With the recent flurry of activity and extra expenses that have happened at the Capitol, let's give a look at where we stand at budgetarily, and also look at one big-ticket item in particular - the special session bills on school safety.

In going back to a memo released by the LFB earlier this month, it showed that if the Wisconsin Senate used its previous last session day to sign off on all parts of Governor Walker’s and the Assembly GOP’s spending spree, it said that we would only have a cushion of $117 million (after $75 million in required reserves).

While most of the items in that list eventually passed the State Senate, there were two major exceptions.

A sales tax holiday was drastically limited in both scope and maximum write-offs, which lowered that tax cut from $51.5 million to $12 million.

Walker’s wish for a $50 million “rural WEDC” program was shot down by the Senate last week and seems unlikely to be revived.

The proposed Kimberly-Clark bailout was not on the LFB list, so there’s no “savings” to be added in due to not taking that action, so the total added back would be $89.5 million. However, that memo also didn’t take into account the new $100 million “school safety” package that sets aside a new pot of money, which will all be set aside in this fiscal year (although it can be drawn from in a number of years after that).

Add in another $450,000+ for administration of the “school safety” funds for the Department of Justice, and the projected budget numbers look like this

2017-19 budget under newly passed bills
Opening balance 2017-18 $579.0 million
Ending balance 2017-18 $541.2 million
Ending balance 2018-19 $181.1 million
MINUS required reserves $75.0 million
Cushion remaining $106.1 million

In other words, we are forecast to be down an additional $11 million from that $117 million figure, to $106 million That’s less than 0.7% out of a General Fund budget of nearly $17.5 BILLION in the next fiscal year. One bad hiccup in the economy, and Wisconsin will be flailing just to stay above water.

And let me talk a bit about that band-aid of a “school safety” bill. This is what Attorney General Brad Schimel sent out yesterday as part of a press release on the new grant program.
Until the formal grant application is finalized, any school that is interested in applying for grant funding may submit a short letter of interest to the DOJ at, identifying the following information: (1) a single point of contact for the school along with contact information; (2) the type of school safety project you hope to implement; (3) the name of the law enforcement agency that will review and approve your project; (4) an approximate dollar amount of the grant you plan to request; (5) whether your project could be in place for the beginning of the 2018-2019 school year, and; (6) when you will be in a position to submit a fully developed application and plan.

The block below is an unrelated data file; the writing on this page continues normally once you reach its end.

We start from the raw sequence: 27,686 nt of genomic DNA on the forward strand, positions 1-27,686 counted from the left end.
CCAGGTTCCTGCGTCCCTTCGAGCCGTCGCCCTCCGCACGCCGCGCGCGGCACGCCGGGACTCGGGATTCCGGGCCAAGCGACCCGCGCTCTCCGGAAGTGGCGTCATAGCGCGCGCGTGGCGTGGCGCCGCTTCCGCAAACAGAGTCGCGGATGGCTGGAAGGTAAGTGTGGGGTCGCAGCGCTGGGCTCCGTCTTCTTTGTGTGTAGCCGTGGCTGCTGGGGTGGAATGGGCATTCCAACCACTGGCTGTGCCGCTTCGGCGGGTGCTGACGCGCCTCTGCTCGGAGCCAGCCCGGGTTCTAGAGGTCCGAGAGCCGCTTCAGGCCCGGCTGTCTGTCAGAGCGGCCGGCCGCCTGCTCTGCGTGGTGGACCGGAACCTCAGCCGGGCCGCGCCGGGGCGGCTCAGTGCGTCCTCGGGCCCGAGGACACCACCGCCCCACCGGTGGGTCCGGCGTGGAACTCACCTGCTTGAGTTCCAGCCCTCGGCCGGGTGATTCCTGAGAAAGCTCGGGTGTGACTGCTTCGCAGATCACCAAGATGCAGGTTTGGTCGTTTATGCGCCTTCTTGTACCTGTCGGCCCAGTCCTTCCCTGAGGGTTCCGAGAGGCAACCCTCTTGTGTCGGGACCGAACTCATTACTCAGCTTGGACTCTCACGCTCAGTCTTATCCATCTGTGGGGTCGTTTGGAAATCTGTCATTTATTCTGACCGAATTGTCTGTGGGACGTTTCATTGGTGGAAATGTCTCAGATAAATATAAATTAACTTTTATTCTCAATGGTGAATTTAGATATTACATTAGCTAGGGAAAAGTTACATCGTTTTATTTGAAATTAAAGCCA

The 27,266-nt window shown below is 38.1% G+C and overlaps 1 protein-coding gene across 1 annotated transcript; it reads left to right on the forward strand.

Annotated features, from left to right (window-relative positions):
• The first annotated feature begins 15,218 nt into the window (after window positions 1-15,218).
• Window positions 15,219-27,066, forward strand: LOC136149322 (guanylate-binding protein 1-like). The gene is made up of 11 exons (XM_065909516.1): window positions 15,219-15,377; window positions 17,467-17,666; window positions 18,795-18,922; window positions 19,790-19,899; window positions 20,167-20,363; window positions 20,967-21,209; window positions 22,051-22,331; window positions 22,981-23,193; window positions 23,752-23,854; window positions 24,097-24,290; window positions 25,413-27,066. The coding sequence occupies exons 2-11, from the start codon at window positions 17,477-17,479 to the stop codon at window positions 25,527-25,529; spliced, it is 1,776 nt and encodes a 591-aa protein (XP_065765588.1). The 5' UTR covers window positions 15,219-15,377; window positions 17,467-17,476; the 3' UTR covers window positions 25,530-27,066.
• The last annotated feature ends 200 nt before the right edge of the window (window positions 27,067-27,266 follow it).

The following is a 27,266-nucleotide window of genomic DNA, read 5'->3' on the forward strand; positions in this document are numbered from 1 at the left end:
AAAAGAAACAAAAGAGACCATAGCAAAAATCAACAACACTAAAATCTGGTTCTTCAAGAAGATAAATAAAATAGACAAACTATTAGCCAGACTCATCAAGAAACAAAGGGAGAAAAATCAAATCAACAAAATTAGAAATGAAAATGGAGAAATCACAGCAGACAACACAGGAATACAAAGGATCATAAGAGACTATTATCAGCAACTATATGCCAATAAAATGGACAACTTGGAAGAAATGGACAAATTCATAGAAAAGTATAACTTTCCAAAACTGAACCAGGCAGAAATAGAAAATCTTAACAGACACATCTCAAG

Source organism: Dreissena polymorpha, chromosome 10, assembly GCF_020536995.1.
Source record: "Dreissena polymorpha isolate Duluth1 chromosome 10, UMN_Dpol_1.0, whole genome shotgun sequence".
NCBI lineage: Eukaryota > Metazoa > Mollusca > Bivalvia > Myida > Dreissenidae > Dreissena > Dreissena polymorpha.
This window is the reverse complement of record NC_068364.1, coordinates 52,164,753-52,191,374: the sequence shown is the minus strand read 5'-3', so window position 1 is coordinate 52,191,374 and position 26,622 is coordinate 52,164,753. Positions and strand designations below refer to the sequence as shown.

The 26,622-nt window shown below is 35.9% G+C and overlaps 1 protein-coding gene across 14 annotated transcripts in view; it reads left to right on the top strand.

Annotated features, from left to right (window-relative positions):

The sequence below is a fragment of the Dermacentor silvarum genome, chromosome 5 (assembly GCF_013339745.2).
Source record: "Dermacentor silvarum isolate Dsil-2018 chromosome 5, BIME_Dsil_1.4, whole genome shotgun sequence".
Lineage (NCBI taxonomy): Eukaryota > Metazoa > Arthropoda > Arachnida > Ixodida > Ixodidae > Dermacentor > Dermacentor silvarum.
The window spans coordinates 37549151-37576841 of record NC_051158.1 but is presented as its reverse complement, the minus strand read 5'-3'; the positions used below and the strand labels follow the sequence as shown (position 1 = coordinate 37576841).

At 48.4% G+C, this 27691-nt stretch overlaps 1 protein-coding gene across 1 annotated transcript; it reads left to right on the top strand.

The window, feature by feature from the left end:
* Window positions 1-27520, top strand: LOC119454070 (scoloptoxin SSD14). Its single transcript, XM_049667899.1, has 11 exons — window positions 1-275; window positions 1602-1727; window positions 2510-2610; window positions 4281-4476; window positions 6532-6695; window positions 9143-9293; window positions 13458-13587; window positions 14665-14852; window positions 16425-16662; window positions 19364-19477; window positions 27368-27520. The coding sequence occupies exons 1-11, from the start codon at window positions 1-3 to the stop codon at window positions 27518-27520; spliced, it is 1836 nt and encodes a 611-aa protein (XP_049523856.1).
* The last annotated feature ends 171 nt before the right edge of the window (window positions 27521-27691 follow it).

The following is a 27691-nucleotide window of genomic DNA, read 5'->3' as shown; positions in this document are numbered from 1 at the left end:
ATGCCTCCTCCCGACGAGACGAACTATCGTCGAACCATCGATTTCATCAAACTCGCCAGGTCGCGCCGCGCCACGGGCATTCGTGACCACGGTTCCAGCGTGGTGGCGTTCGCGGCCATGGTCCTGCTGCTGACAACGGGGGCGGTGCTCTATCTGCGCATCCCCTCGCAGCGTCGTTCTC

That’s right, Schimel’s Department of Justice is saying “just send us a letter and we’ll figure out if it makes sense.” The DOJ gives no guidance what will or will not be allowed (that includes arming teachers, which Schimel has already said he was in favor of). There also seems to be no idea if there will be limits on how much one school can get, or if the DOJ will care one whit for equity across school districts.

Which makes me think this “school safety” scam program is simply $100 million that Schimel’s DOJ can play with much like a WEDC handout. Isthmus's Alan Talaga beat me to it on Twitter, and said it better.

I already figured this school safety stunt was a pre-election move to try to deflect heat from the NRA-bought WisGOPs like Walker, Schimel, and most GOP legislators. The cynical side of these bills to make the WisGOPs seem like they give a damn about keeping students safe, but without having to deal WITH THE GUNS AND ARMED PEOPLE THAT MAKE IT UNSAFE.

One other clear flaw in the school safety scam is that it's one-time money- once it's handed out, it is gone, and there has to be further action to keep the program going. Which'll happen in a time when money for all services will likely be even more constrained than it is today.

That also reveals the plan as a slapped-together stunt by Walker to try to slide through the November 2018 elections. You can see where him and fellow cynical GOP hack Walker will use the distribution of these funds as cheap photo ops instead of any kind of long-term strategy to make schools less likely to be afflicted by violence. And it has the side effect of making an already-bad 2019-21 budget even worse, partially because the lack of cushion will lead to a sizable deficit that'll have to be figured out, and because a choice will have to be made to see if more money should be used for this school safety initiative (which will take away from something else), or if we are sent back to square one because WisGOP didn't make a real effort to solve the problem in the first place.

Monday, March 26, 2018

GOP plowing ahead with fascist attempt to stop elections. They scared.

Despite lots of national attention and disgust, it appears Scott Walker and the Wisconsin GOP are trying to proceed with their plans to avoid special elections in 2 legislative seats that have already been vacant for 3 months. And today we found out how the GOP would try to do it.
Under the proposed bill special legislative elections couldn't be held after April spring elections in even-numbered years and would have to be called by early December in the preceding year.